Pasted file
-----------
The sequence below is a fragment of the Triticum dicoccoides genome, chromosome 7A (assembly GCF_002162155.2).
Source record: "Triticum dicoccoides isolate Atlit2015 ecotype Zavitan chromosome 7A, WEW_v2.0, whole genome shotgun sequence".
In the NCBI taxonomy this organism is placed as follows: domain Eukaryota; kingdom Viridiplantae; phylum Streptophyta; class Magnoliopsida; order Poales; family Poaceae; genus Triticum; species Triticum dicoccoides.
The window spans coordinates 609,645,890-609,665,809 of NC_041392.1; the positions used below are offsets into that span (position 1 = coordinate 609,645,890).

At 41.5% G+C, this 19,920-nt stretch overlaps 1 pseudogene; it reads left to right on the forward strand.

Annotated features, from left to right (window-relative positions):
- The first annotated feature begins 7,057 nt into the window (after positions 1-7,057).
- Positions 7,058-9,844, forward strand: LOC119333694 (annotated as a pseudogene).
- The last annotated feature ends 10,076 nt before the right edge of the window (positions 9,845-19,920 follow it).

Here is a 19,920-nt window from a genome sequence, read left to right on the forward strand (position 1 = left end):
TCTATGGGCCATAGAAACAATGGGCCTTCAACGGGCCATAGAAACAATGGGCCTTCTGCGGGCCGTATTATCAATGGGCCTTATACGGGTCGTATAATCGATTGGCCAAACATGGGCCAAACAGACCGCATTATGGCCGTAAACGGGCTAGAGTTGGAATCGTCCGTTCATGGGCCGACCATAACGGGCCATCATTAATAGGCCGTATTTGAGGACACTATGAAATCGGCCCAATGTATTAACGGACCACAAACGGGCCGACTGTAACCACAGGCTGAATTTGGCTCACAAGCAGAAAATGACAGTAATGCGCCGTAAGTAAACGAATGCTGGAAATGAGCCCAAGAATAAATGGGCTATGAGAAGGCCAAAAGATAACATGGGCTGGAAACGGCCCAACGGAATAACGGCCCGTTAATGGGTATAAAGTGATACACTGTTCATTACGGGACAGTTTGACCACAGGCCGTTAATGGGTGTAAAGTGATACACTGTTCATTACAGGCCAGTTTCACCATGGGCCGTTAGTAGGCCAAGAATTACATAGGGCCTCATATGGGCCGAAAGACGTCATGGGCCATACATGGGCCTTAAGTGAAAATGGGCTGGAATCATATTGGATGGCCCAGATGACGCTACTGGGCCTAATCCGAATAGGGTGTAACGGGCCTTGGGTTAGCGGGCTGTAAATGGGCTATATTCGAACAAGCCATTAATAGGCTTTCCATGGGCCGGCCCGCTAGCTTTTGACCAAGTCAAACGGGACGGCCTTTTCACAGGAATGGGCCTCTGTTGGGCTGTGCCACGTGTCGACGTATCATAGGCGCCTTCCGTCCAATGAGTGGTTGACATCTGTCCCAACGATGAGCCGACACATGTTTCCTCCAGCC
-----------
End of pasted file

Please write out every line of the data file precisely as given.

The sequence below is a fragment of the Triticum dicoccoides genome, chromosome 7A (assembly GCF_002162155.2).
Source record: "Triticum dicoccoides isolate Atlit2015 ecotype Zavitan chromosome 7A, WEW_v2.0, whole genome shotgun sequence".
In the NCBI taxonomy this organism is placed as follows: domain Eukaryota; kingdom Viridiplantae; phylum Streptophyta; class Magnoliopsida; order Poales; family Poaceae; genus Triticum; species Triticum dicoccoides.
The window spans coordinates 609,645,890-609,665,809 of NC_041392.1; the positions used below are offsets into that span (position 1 = coordinate 609,645,890).

At 41.5% G+C, this 19,920-nt stretch overlaps 1 pseudogene; it reads left to right on the forward strand.

Annotated features, from left to right (window-relative positions):
- The first annotated feature begins 7,057 nt into the window (after positions 1-7,057).
- Positions 7,058-9,844, forward strand: LOC119333694 (annotated as a pseudogene).
- The last annotated feature ends 10,076 nt before the right edge of the window (positions 9,845-19,920 follow it).

Here is a 19,920-nt window from a genome sequence, read left to right on the forward strand (position 1 = left end):
TCTATGGGCCATAGAAACAATGGGCCTTCAACGGGCCATAGAAACAATGGGCCTTCTGCGGGCCGTATTATCAATGGGCCTTATACGGGTCGTATAATCGATTGGCCAAACATGGGCCAAACAGACCGCATTATGGCCGTAAACGGGCTAGAGTTGGAATCGTCCGTTCATGGGCCGACCATAACGGGCCATCATTAATAGGCCGTATTTGAGGACACTATGAAATCGGCCCAATGTATTAACGGACCACAAACGGGCCGACTGTAACCACAGGCTGAATTTGGCTCACAAGCAGAAAATGACAGTAATGCGCCGTAAGTAAACGAATGCTGGAAATGAGCCCAAGAATAAATGGGCTATGAGAAGGCCAAAAGATAACATGGGCTGGAAACGGCCCAACGGAATAACGGCCCGTTAATGGGTATAAAGTGATACACTGTTCATTACGGGACAGTTTGACCACAGGCCGTTAATGGGTGTAAAGTGATACACTGTTCATTACAGGCCAGTTTCACCATGGGCCGTTAGTAGGCCAAGAATTACATAGGGCCTCATATGGGCCGAAAGACGTCATGGGCCATACATGGGCCTTAAGTGAAAATGGGCTGGAATCATATTGGATGGCCCAGATGACGCTACTGGGCCTAATCCGAATAGGGTGTAACGGGCCTTGGGTTAGCGGGCTGTAAATGGGCTATATTCGAACAAGCCATTAATAGGCTTTCCATGGGCCGGCCCGCTAGCTTTTGACCAAGTCAAACGGGACGGCCTTTTCACAGGAATGGGCCTCTGTTGGGCTGTGCCACGTGTCGACGTATCATAGGCGCCTTCCGTCCAATGAGTGGTTGACATCTGTCCCAACGATGAGCCGACACATGTTTCCTCCAGCC